James was convicted of murder, but one member of the jury refused to vote for his execution on religious grounds. On March 13, 1921, a mob took James from the county jail in Versailles and lynched him from a tree near Margaret College, about a half-mile from Versailles. No one from the mob was indicted and, when Gov. Edwin P. Morrow removed the sheriff from his post, local voters elected his wife to replace him. Midway is located in the northern section of Woodford County in the Bluegrass region of Kentucky, an area with farms that produce tobacco, soybeans and horses. Midway is located at 38°9′2″N 84°40′59″W. According to the United States Census Bureau, the city has a total area of 1.1 square miles, all land. As of the census of 2000, there were 1,620 people, 623 households, 409 families residing in the city; the population density was 1,484.3 per square mile. There were 672 housing units at an average density of 615.7 per square mile. The racial makeup of the city was 89.81% White, 7.72% African American, 0.31% Asian, 0.06% Pacific Islander, 1.17% from other races, 0.93% from two or more races.
Hispanic or Latino of any race were 1.42% of the population. There were 623 households out of which 28.6% had children under the age of 18 living with them, 54.1% were married couples living together, 8.8% had a female householder with no husband present, 34.2% were non-families. 28.9% of all households were made up of individuals and 11.7% had someone living alone, 65 years of age or older. The average household size was 2.38 and the average family size was 2.96. 21.0% of the population was under the age of 18, 14.1% from 18 to 24, 29.9% from 25 to 44, 21.6% from 45 to 64, 13.3% who were 65 years of age or older. The median age was 35 years. For every 100 females, there were 75.3 males. For every 100 females age 18 and over, there were 73.0 males. The median income for a household in the city was $50,909, the median income for a family was $60,326. Males had a median income of $35,795 versus $32,500 for females; the per capita income for the city was $24,528. About 2.0% of families and 3.6% of the population were below the poverty line, including 0.6% of those under age 18 and 14.2% of those age 65 or over.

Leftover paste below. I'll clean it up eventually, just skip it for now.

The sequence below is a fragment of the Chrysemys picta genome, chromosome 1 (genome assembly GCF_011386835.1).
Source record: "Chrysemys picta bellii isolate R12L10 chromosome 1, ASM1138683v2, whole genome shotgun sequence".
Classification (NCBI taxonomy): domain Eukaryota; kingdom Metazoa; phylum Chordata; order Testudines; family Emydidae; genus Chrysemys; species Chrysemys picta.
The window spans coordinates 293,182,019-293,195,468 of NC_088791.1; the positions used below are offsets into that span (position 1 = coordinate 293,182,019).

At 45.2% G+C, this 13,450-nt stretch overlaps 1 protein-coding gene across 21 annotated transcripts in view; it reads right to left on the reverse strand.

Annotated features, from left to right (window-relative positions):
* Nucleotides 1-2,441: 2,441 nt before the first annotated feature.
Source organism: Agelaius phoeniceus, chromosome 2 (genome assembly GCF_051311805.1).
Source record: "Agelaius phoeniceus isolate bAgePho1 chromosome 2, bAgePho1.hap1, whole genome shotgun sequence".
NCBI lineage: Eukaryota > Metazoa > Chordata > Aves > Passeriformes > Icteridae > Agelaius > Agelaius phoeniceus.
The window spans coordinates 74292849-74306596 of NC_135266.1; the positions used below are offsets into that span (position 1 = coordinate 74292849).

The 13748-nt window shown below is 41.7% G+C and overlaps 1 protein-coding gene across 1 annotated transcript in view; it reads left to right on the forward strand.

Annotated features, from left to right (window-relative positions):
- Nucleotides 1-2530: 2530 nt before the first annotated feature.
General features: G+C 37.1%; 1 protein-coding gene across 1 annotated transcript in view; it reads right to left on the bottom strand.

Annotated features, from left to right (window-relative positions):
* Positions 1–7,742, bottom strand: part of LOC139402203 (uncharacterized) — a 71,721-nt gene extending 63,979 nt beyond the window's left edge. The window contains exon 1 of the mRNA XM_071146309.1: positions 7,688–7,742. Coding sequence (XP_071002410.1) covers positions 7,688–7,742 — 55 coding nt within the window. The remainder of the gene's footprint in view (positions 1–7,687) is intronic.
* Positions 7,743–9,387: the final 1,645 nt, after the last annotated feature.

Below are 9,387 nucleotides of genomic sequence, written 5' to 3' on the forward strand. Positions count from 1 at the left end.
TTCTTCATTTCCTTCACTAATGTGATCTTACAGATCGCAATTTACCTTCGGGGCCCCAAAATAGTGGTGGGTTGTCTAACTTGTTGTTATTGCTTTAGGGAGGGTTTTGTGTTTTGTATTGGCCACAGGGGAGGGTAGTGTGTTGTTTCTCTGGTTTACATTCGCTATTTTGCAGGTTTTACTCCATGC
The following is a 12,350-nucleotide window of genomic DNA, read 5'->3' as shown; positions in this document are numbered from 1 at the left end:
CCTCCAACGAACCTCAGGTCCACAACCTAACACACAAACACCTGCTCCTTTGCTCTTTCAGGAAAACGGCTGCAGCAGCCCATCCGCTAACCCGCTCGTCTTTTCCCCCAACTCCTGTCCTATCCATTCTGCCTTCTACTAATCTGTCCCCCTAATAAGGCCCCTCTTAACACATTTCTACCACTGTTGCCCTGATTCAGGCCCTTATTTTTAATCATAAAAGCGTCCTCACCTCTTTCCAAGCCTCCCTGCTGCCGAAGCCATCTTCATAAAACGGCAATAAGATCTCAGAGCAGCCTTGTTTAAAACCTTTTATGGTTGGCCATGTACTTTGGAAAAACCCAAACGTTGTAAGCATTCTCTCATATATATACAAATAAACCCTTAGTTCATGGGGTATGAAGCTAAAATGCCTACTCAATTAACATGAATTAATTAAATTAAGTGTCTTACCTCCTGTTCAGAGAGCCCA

Francisco's Farm Arts Festival The focus of the mid-May event is the outdoor exhibition of juried fine art and fine craft, giving the opportunity to meet and purchase art from the creators themselves. It is located at the campus of 512 E. Stephens St. Midway. Midway Fall Festival has been named one of Kentucky's top 20 festivals; the festival features crafts and other items from more than 200 vendors. Midway Independence Day Celebration is called "Sparks in the Park," at Walter Bradley Park, the city park on Dudley Street. Current schools Northside Elementary serves Kindergarten-5th Grade Midway University is a private institution that went coed in 2016 Defunct schools Midway Elementary Midway High School Margaret College, a Catholic junior college for women. Many homes and businesses in Midway are listed on the National Register of Historic Places. Zeralda James, mother of Frank and Jesse James, was born in the Black Horse Inn at Nugents Crossroads, the intersection of U. S. Route 62 and Old Frankfort Pike, two miles south-southwest of town.